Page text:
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Lt. John Wilkinson's recount of his escape upon leaving Wilmington, August 15, 1863


Lt. John Wilkinson's recount of his escape upon leaving Wilmington, August 15, 1863


Lt John Wilkinson recounted his action taken to avoid capture by a Union blockader upon the leaving the port at Wilmington. He described what maneuvers and diversionary tactics he used to evade his pursuer and even gives an account as to some of his passengers on the journey from Wilmington to Nassau.


John Wilkinson


John Wilkinson, Narrative of a Blockade Runner (New York: Sheldon and Co., 1877).




Matt Swing



Original Format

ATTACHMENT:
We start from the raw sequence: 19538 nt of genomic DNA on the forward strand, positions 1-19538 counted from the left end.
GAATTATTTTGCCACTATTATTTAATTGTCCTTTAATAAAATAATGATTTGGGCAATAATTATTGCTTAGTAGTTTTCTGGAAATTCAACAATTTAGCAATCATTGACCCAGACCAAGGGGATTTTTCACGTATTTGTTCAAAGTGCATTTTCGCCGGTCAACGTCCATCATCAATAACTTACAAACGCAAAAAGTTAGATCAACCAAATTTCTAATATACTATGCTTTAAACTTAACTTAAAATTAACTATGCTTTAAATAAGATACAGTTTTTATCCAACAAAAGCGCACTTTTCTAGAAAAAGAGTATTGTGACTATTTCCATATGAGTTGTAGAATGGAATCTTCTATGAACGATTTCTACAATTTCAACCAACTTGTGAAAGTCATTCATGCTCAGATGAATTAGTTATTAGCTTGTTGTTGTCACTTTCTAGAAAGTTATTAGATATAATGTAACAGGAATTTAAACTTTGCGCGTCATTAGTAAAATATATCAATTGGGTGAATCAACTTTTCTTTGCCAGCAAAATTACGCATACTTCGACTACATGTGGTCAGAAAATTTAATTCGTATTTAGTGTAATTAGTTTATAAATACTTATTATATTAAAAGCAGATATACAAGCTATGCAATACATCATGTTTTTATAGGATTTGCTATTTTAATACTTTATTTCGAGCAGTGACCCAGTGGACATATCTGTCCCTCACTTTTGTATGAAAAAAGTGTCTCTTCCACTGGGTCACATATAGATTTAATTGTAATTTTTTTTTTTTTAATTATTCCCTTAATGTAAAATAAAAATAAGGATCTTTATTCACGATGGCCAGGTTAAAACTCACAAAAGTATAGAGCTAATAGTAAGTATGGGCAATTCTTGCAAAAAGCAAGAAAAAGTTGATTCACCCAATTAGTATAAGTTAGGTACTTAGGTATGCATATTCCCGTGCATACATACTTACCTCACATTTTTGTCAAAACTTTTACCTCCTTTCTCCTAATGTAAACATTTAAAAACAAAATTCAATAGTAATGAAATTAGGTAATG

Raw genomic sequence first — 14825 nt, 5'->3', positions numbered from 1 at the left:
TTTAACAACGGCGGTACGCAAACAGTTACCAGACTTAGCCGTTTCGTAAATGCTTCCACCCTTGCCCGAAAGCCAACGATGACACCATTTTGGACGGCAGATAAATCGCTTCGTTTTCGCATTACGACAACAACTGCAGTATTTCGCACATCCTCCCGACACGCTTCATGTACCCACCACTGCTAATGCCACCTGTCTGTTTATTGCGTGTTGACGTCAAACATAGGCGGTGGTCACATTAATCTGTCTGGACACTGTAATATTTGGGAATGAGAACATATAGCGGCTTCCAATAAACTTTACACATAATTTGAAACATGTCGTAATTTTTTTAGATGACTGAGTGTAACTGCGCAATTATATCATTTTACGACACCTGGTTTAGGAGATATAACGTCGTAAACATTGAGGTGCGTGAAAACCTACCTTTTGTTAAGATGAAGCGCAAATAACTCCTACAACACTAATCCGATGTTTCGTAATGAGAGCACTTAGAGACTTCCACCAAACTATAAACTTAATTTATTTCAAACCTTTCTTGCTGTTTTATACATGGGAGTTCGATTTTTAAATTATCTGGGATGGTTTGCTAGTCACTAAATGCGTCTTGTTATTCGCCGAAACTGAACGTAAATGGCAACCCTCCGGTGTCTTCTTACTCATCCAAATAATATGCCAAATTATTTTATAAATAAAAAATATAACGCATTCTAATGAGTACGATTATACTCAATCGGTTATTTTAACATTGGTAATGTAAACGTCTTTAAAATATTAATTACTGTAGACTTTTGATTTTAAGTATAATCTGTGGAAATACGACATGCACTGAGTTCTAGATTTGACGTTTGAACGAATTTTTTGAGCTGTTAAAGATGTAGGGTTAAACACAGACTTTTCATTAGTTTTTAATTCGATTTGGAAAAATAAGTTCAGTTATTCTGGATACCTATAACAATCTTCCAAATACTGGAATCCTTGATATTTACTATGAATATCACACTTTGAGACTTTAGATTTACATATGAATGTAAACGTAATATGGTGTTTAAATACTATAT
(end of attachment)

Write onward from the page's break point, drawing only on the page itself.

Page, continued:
We were ready to sail for Nassau on the 15th of August, 1863, and had on board, as usual, several passengers. Indeed we rarely made a trip either way without as many as could be accommodated, and many ladies among them. My observation of the conduct of the fair sex, under trying and novel circumstances, has convinced me that they face inevitable dangers more bravely and with more composure than men. I have frequently seen a frail, delicate woman standing erect and unflinching upon the deck, as the shells were whistling and bursting over us, while her lawful protector would be cowering “under the lee” of a cotton bale. I pay this humble tribute of admiration to the sex, but a cynical old bachelor to whom I once made the observation, replied that in his opinion their insatiable curiosity prevailed even over their natural fears!